The SPBO currently has 14 members from various parts of the business which represent 70% of French production.

Stave mills

Stave mills transform the best oak timber into staves which are then used to make barrels for wines and spirits.

It is the job of the stave mill operators to select the best oak trees in the best forests according to the size of grain or annual rings.

When it has been delivered to the mill, the timber is cut into balk, split to respect the fiber of the wood and then cut into rough staves which after undergoing a close quality control, are sent to mature in seasoning yards. There the rain, wind and sun will help to develop the aromas which wine makers the world over are seeking.

It takes 5 cubic meters of timber to produce 1 cubic meter of staves , and from this raw material is extracted and transformed into alternative products such as oak for wine making.


Over centuries cooperages have produced wooden « containers » (barrels, tanks, vats..). They have undergone a vast transformation since the 1970s, now playing an important role in the contribution of sensory qualities.

Barrels are now used to « nurture » the wines, they enhance them, mature them, make them great….

We are aware of most of the phenomena that take place during the aging of wines in barrels (exchange between the wood and the wine, extraction of ellagic compounds, aromatic compounds exchanges of gases through the pores of the wood, clarification of the wines, thermal softening, oxidative development, absence of phenomena of convection, optimization of contact of wine with their lees..) but their complex combination still exercises a certain mystery over this formidable alchemy.

The cooper has learned how to adapt the selection of his wood, its preparation and transformation to meet the new demands of wine makers. His work with the stave mill operator, who produces the oak staves on the one hand, and the wine makers with whom the cooper seeks to be the historic partner on the other, has gradually developed this empirical craft. He has adopted a more technological approach. Nevertheless, the ancestral savoir faire of the cooper is still in the hands of man and his work.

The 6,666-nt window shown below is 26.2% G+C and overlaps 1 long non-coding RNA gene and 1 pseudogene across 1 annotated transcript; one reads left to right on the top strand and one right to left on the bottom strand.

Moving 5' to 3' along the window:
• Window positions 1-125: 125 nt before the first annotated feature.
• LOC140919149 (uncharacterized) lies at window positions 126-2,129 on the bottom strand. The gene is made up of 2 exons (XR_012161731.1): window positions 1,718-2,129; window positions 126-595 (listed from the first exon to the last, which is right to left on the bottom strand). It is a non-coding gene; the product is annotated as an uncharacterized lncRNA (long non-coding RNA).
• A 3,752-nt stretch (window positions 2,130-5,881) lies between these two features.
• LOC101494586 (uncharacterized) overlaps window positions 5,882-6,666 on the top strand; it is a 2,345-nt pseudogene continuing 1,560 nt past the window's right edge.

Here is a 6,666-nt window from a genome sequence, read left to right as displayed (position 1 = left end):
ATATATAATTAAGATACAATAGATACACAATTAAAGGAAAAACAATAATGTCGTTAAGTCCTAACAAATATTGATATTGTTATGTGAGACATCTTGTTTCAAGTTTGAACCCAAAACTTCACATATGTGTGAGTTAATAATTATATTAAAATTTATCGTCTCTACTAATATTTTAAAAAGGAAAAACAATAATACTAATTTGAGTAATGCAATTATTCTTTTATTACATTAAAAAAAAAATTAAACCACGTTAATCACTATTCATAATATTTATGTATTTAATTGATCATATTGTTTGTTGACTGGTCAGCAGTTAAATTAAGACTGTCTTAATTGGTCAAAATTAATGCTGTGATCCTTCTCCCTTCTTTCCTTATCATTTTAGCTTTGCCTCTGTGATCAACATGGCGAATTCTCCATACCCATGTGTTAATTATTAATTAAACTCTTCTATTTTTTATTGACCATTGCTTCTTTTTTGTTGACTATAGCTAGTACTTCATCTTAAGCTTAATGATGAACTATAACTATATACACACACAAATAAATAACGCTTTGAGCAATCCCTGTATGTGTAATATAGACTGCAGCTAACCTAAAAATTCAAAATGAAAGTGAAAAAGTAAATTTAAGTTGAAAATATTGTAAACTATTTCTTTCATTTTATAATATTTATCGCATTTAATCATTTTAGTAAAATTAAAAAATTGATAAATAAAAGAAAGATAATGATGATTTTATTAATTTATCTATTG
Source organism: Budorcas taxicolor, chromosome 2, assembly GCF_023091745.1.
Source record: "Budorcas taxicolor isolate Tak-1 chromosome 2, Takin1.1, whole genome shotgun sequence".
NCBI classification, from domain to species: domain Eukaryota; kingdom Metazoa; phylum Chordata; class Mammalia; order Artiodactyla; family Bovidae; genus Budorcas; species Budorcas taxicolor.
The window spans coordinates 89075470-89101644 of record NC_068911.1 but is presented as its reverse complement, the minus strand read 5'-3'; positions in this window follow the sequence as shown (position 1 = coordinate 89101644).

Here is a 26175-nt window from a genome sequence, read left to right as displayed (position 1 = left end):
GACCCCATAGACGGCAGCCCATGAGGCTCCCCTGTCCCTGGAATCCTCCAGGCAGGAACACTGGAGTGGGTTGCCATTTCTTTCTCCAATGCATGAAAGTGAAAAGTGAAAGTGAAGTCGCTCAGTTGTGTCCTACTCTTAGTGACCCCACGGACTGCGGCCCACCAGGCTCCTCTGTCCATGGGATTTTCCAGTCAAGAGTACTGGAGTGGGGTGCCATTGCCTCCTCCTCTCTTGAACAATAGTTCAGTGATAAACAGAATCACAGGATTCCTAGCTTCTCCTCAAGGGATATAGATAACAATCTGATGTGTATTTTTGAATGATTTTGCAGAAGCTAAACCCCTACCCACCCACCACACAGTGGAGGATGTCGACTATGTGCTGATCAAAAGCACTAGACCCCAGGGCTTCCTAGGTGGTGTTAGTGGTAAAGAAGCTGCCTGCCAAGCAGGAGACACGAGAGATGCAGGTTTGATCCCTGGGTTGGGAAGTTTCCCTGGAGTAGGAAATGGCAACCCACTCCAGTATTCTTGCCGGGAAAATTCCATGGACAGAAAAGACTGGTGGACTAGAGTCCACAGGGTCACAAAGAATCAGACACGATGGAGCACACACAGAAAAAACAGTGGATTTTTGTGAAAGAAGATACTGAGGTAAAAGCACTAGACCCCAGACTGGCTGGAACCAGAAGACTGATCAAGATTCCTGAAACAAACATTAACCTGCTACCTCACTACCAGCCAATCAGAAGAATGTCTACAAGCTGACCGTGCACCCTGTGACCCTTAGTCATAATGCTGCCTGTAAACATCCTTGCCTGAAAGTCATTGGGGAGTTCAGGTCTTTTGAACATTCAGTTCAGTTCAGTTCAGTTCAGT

The knowledge of the raw material and the approach of wood/wine interactions have led some coopers to use "wood for oenology” as an extension of their historical craft. They form a facet of the member producers of the SPBO.


Oenology is the science of wine, from the growth stage to the consumption stage, passing through the harvest, wine making, aging, storage and tasting.

Wine making involves the various stages of treatment of the harvest from the pressing phase (extraction of juice/must) up to obtaining the wine itself. The wine then enters the aging phase until it is put on the market.

According to the type of wine he is seeking, the oenologist can choose from various wine making and aging techniques which will each lead to a particular type of wine or lead him to favor certain characteristics of the vinified varietal (fruity, polyphenolic extraction, acidity etc..)

Depending on his technical choice, the oenologist will use various oenological tools such as yeasts, enzymes, tannins and others such as wood for oenology...

The manufacturers of oenological products develop, conceive and offer to oenologists and wine makers the solutions and tools which are essential in helping them to achieve their objectives.